Table 4.

ABBV-838 conjugate pharmacokinetic parameters in cycle 1 and cycle 3.

PK parameters,0.6 mg/kg0.9 mg/kg1.4 mg/kg2.0 mg/kg3.0 mg/kg4.0 mg/kg5.0 mg/kg6.0 mg/kg1.5 mg/kg3.0 mg/kg
unitQ3WQ3WQ3WQ3WQ3WQ3WQ3WQ3WQ1WQ2W
Cycle 1n = 3n = 3n = 3n = 4n = 3n = 4n = 35an = 6n = 8n = 6b
Tmax, hrc 1.8 (0.3–2.5) 0.3 (0.3–3.0) 3.0 (0.3–3.0) 3.0 (3.0–3.0)d 3.0 (2.5–3.0) 2.8 (0.3–3.0) 0.4 (0.3–72.0) 0.3 (0.3–3.0) 0.3 (0.3–3.0) 3.0 (0.3–3.0) 
Cmax, μg/mL 11.1 (11.8–45) 22.4 (22.6–16) 23.2 (23.3–11) 39.4 (44.3–56) 89.3 (89.5–8) 88.5 (90.0–20) 92.4 (94.9–20) 154 (161–34) 24.1 (24.7–34) 61.8 (63.1–22) 
AUCtau, μg·day/mL 35.6 (48.0–90) 68.3 (75.5–56) 96.1 (104–48) 162 (221–98) 374 (378–18) 305 (326–40) 402 (424–32) 632 (707–53) 54.5 (61.7–57) 221 (243–47) 
AUCinf, μg·day/mL 36.3 (50.0–90) 51.3 (41.6–63.2)e 99.9 (62.4–106)e 165 (225–98) 403 (413–28) 312 (332–39) 425 (456–39)f 764 (841–48)g 45.2 (51.7–60)h 235 (262–50) 
t1/2, dayi 3.32 (1.34) 5.21 (4.97–5.47)e 2.91 (2.59–3.34)e 3.47 (2.30) 4.79 (2.11) 4.12 (0.80) 4.56 (1.77)f 4.38 (2.27)g 4.38 (2.27)h 3.05 (1.19) 
Cycle 3 n = 2e n = 2e n = 2e n = 3 n = 3 n = 2e n = 15 n = 4 n = 2e n = 4 
Tmax, hrc 1.6 (0.3–3.0) 0.8 (0.3–1.3) 1.6 (0.3–3.0) 3.0 (2.4–72) 2.2 (0.3–3.0) 1.6 (0.3–3.0) 0.3 (0.3–3.0) 1.6 (0.3–3.0) 1.6 (0.3–3.0) 1.6 (0.3–3.0) 
Cmax, μg/mL 16.6 (13.9–19.8) 20.1 (17.3–23.4) 31.0 (29.3–32.7) 25.6 (39.9–81) 76.1 (76.4–11) 100 (98.1–102) 101 (26–104) 111 (144–53) 12.9 (13.3–29) 56.8 (64.2–56) 
AUCtau, μg·day/mL 62.4 (40.0–97.2) 46.1 (37.8–56.1) — 132 (226–105) 608j 429 (414–444) 549 (35–587)k 765 (854–52) 22.2j 174 (208–52) 
AUCinf, μg·day/mL 64.4 (36.1–115) 48.0 (39.4–58.6) — 304 (160–577)e 794j 450 (430–470) 630 (40–692)l 1130 (1230–45)d — 165 (217–74)d 
t1/2, dayi 3.07 (1.86–8.79) 8.88 (7.34–11.2) — 4.91 (3.38–8.94)e 10.6j 4.98 (4.87–5.09) 6.76 (3.08)l 6.53 (2.14)d — 3.29 (1.25)d 
PK parameters,0.6 mg/kg0.9 mg/kg1.4 mg/kg2.0 mg/kg3.0 mg/kg4.0 mg/kg5.0 mg/kg6.0 mg/kg1.5 mg/kg3.0 mg/kg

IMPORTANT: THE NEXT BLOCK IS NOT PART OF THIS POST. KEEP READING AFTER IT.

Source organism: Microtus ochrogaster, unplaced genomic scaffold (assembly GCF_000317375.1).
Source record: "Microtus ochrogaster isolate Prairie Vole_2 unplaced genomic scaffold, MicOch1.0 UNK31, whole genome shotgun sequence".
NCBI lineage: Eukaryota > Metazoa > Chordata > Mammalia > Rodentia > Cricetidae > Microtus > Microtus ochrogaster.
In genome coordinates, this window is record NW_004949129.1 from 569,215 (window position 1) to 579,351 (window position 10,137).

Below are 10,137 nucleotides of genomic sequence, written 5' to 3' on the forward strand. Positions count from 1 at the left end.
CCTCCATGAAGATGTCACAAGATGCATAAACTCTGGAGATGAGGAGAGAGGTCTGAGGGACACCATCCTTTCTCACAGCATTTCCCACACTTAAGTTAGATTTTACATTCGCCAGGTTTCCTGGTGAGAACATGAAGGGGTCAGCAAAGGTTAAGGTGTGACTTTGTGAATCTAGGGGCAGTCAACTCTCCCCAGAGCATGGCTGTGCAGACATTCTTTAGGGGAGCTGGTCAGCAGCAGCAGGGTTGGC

unitQ3WQ3WQ3WQ3WQ3WQ3WQ3WQ3WQ1WQ2W
Cycle 1n = 3n = 3n = 3n = 4n = 3n = 4n = 35an = 6n = 8n = 6b
Tmax, hrc 1.8 (0.3–2.5) 0.3 (0.3–3.0) 3.0 (0.3–3.0) 3.0 (3.0–3.0)d 3.0 (2.5–3.0) 2.8 (0.3–3.0) 0.4 (0.3–72.0) 0.3 (0.3–3.0) 0.3 (0.3–3.0) 3.0 (0.3–3.0) 
Cmax, μg/mL 11.1 (11.8–45) 22.4 (22.6–16) 23.2 (23.3–11) 39.4 (44.3–56) 89.3 (89.5–8) 88.5 (90.0–20) 92.4 (94.9–20) 154 (161–34) 24.1 (24.7–34) 61.8 (63.1–22) 
AUCtau, μg·day/mL 35.6 (48.0–90) 68.3 (75.5–56) 96.1 (104–48) 162 (221–98) 374 (378–18) 305 (326–40) 402 (424–32) 632 (707–53) 54.5 (61.7–57) 221 (243–47) 
AUCinf, μg·day/mL 36.3 (50.0–90) 51.3 (41.6–63.2)e 99.9 (62.4–106)e 165 (225–98) 403 (413–28) 312 (332–39) 425 (456–39)f 764 (841–48)g 45.2 (51.7–60)h 235 (262–50) 
t1/2, dayi 3.32 (1.34) 5.21 (4.97–5.47)e 2.91 (2.59–3.34)e 3.47 (2.30) 4.79 (2.11) 4.12 (0.80) 4.56 (1.77)f 4.38 (2.27)g 4.38 (2.27)h 3.05 (1.19) 
Cycle 3 n = 2e n = 2e n = 2e n = 3 n = 3 n = 2e n = 15 n = 4 n = 2e n = 4 
Tmax, hrc 1.6 (0.3–3.0) 0.8 (0.3–1.3) 1.6 (0.3–3.0) 3.0 (2.4–72) 2.2 (0.3–3.0) 1.6 (0.3–3.0) 0.3 (0.3–3.0) 1.6 (0.3–3.0) 1.6 (0.3–3.0) 1.6 (0.3–3.0) 
Cmax, μg/mL 16.6 (13.9–19.8) 20.1 (17.3–23.4) 31.0 (29.3–32.7) 25.6 (39.9–81) 76.1 (76.4–11) 100 (98.1–102) 101 (26–104) 111 (144–53) 12.9 (13.3–29) 56.8 (64.2–56) 
AUCtau, μg·day/mL 62.4 (40.0–97.2) 46.1 (37.8–56.1) — 132 (226–105) 608j 429 (414–444) 549 (35–587)k 765 (854–52) 22.2j 174 (208–52) 
AUCinf, μg·day/mL 64.4 (36.1–115) 48.0 (39.4–58.6) — 304 (160–577)e 794j 450 (430–470) 630 (40–692)l 1130 (1230–45)d — 165 (217–74)d 
t1/2, dayi 3.07 (1.86–8.79) 8.88 (7.34–11.2) — 4.91 (3.38–8.94)e 10.6j 4.98 (4.87–5.09) 6.76 (3.08)l 6.53 (2.14)d — 3.29 (1.25)d 

Abbreviations: %CV, percentage coefficient of variation; AUCinf, area under the serum concentration-time curve from time zero to infinity; AUCtau, area under the serum concentration-time curve from time zero to day 21 (Q3W), day 14 (Q2W), or day 7 (Q1W); Cmax, maximum observed concentration; hr, hour; PK, pharmacokinetic; t1/2, terminal phase elimination half-life; Tmax, time to Cmax.

aCombined cohorts (dose escalation and dose expansion).

bCombined cohorts.

cMedian (minimum – maximum).

dN = 3.

eN = 2 reported as mean (geometric or harmonic) and individual values.

fN = 34.

gN = 5.

hN = 4.

iHarmonic mean (pseudo-SD) where available.

jN = 1.

kN = 12.

lN = 11.

Figure 1.

Mean ABBV-838 conjugate serum concentration–time profiles in cycle 1 (A) and cycle 3 (B) on linear and log-linear scales.

Figure 1.

Mean ABBV-838 conjugate serum concentration–time profiles in cycle 1 (A) and cycle 3 (B) on linear and log-linear scales.